Is it a buyer’s or seller’s market?
September 08, 2015 | Posted by Vintage Oaks Realty | | Leave a comment
“Buyer’s market” and “seller’s market” are blanket terms that are used to define real estate market conditions. When demand outweighs supply and interest rates are low, like they have been for the past few years, the market may favor sellers.
The desirability of the Texas Hill Country has made the area a favorite location of buyers, and strong sales in Hill Country cities like New Braunfels and its favorite community, Vintage Oaks, have made it a consistent seller’s market. Inventory in the city is low and while smart planning at Vintage Oaks has led to regular homesite releases and the introduction of new-home offerings like The Reserve, buyers have been known to compete for large acreage and prime view lots.
So how do buyers set themselves up for success in a seller’s market? By following a few basic tips.
1. “Get mortgage prequalification or, even better, preapproval before you start shopping,” said US News.
“This helps you know what you can afford and makes your offer much stronger in the eyes of a seller.”
This is critical in a competitive market, where buyers can lose out on a property because they weren’t as prepared as the next buyer. It will also let you know how much you are qualified for, so you can zero in on properties that are within your budget.
2. Work with a quality real estate agent
Your agent can be the reason you find everything you’re looking for, or the reason you get beat out time and again on homes or never learn about listings that meet your needs. In a competitive market, you need every advantage, so make sure you choose an agent well.
“Successful, well-connected agents can use their networking skills to help find you homes before they hit the Multiple Listing Service (MLS) and make deals that work in your favor,” said Vicki Wernert of Vintage Oaks Realty. “Working with an agent who is experienced, professional, knowledgeable, and responsive is critical.”
When looking for the right agent, “ask friends, family and co-workers for referrals,” said US News. And make sure to “look for a full-time agent who works often in the neighborhoods where you’re looking.” Their local knowledge and resources can only help you.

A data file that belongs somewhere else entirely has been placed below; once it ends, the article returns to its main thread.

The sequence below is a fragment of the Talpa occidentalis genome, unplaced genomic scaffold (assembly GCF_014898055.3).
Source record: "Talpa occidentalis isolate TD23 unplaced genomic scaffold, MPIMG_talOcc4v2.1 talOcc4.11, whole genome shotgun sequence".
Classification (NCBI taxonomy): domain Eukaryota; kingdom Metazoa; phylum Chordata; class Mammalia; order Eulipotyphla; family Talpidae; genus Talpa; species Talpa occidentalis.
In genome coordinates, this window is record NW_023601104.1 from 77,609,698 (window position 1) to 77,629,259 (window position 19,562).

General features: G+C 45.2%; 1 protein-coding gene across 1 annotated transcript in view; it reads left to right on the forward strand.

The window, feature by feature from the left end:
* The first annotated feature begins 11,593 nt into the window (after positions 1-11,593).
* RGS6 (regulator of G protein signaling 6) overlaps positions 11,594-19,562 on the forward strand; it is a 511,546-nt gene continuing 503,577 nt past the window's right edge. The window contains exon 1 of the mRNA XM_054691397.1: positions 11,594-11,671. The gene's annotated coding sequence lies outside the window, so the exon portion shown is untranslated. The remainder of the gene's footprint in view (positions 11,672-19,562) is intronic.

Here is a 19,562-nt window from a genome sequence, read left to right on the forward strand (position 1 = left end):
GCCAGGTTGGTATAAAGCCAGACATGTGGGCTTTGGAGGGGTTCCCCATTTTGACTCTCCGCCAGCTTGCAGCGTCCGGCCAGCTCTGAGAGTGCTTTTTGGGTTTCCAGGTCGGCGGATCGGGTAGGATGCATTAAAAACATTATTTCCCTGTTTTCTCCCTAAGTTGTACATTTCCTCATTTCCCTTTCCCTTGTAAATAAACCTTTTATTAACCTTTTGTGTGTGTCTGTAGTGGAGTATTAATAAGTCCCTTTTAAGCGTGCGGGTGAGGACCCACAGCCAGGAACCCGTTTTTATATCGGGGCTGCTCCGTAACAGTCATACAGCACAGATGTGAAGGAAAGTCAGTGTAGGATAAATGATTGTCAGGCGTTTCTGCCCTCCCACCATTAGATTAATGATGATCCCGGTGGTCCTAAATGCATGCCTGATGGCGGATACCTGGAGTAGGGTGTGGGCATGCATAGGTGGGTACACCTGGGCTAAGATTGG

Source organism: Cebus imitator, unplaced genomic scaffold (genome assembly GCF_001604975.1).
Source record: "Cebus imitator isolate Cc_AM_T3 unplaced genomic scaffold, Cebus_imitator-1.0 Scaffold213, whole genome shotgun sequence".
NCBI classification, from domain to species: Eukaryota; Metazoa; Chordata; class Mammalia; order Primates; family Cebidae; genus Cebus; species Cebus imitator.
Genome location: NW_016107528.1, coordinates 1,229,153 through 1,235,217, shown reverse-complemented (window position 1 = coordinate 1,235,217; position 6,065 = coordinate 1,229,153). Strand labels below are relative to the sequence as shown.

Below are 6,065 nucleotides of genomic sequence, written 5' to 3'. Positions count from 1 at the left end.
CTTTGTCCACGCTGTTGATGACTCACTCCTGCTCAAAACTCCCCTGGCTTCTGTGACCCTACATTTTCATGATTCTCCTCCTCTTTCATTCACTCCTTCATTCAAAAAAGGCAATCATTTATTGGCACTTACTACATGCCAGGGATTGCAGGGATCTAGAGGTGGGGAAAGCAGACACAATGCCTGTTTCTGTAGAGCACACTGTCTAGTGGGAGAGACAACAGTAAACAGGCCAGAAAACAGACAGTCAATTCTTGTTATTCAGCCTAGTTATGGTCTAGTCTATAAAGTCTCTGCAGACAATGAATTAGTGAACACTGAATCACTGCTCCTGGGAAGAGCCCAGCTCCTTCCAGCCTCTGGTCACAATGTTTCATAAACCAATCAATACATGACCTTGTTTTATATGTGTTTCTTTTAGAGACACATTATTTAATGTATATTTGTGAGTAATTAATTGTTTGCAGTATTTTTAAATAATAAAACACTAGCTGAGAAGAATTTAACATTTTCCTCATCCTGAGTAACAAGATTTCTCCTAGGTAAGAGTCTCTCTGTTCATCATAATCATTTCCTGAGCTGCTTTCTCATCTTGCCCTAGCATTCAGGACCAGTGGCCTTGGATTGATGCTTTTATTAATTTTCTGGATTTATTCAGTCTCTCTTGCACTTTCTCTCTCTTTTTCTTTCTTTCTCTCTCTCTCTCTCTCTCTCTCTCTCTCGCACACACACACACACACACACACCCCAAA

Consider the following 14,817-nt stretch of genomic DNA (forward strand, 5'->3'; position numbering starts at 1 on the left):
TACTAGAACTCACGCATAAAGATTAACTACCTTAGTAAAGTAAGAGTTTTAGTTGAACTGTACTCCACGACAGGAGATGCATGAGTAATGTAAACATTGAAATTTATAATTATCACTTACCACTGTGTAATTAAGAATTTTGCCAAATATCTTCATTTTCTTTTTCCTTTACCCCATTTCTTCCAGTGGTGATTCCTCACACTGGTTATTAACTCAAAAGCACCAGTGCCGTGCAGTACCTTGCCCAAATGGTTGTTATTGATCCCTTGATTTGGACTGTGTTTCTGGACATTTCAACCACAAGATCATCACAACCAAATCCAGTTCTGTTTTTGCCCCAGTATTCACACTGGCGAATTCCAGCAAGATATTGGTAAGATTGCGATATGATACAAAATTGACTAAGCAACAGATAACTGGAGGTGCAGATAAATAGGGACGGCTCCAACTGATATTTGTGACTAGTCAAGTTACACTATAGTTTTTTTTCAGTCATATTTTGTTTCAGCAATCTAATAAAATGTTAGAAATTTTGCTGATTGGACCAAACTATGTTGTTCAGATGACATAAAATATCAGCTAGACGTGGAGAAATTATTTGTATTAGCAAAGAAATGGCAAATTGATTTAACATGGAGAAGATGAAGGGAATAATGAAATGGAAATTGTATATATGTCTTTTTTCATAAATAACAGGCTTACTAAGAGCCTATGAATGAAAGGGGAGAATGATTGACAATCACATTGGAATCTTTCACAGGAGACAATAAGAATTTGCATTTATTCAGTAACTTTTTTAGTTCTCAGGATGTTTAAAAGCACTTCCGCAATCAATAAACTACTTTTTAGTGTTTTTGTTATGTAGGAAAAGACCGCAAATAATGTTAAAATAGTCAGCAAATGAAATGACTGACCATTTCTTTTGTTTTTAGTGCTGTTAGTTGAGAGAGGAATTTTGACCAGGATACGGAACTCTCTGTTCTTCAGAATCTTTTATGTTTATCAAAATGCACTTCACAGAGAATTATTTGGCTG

3. Be realistic
You can set any budget you want, but if it’s out of line with what homes and homesites are selling for in your desired neighborhoods, you’ll just end up frustrated. Ask your Realtor for a report outlining recent sales in the area so you can make sure your expectations are in line with reality.
4. Make an informed choice
Get to know your target area so you are ready to make a move quickly once you find a property you like. If you’re wishy-washy about a home because you’re not familiar with the schools or don’t know what the commute is like, you could miss out while someone else is signing the contract. Likewise, if a popular acreage community is getting ready to release coveted wooded, view homesites, you’ll want to take a look at the lots before they become available to the public. That way, you’ll be able to pounce on the one you want as soon as possible.
US News also recommends you “visit neighborhoods you’re considering at different times of day. A neighborhood that’s quiet during the middle of the workday may be noisy and crowded at night and on weekends. Get out and walk the streets, talking to people who live in the neighborhood, visiting shops and restaurants and ‘trying out’ your desired location. Drive to and from work during commuting hours to get an idea of what a typical day might be like.”
5. Don’t buy a house you don’t love.
That goes for homesites too. Too much money is involved in a real estate purchase. If you don't love it, it’s probably not the right one.
For more information, visit Vintage Oaks Realty or click below to view area properties for sale.
- The best tips for pricing your Hill Country home for sale
- Buying an existing home in the Hill Country? 6 Things to do first.
- Why the Texas Hill Country provides the best views in the state
- Deciding between a custom and semi-custom home? 6 questions to ask yourself
- What to look for in a Hill Country community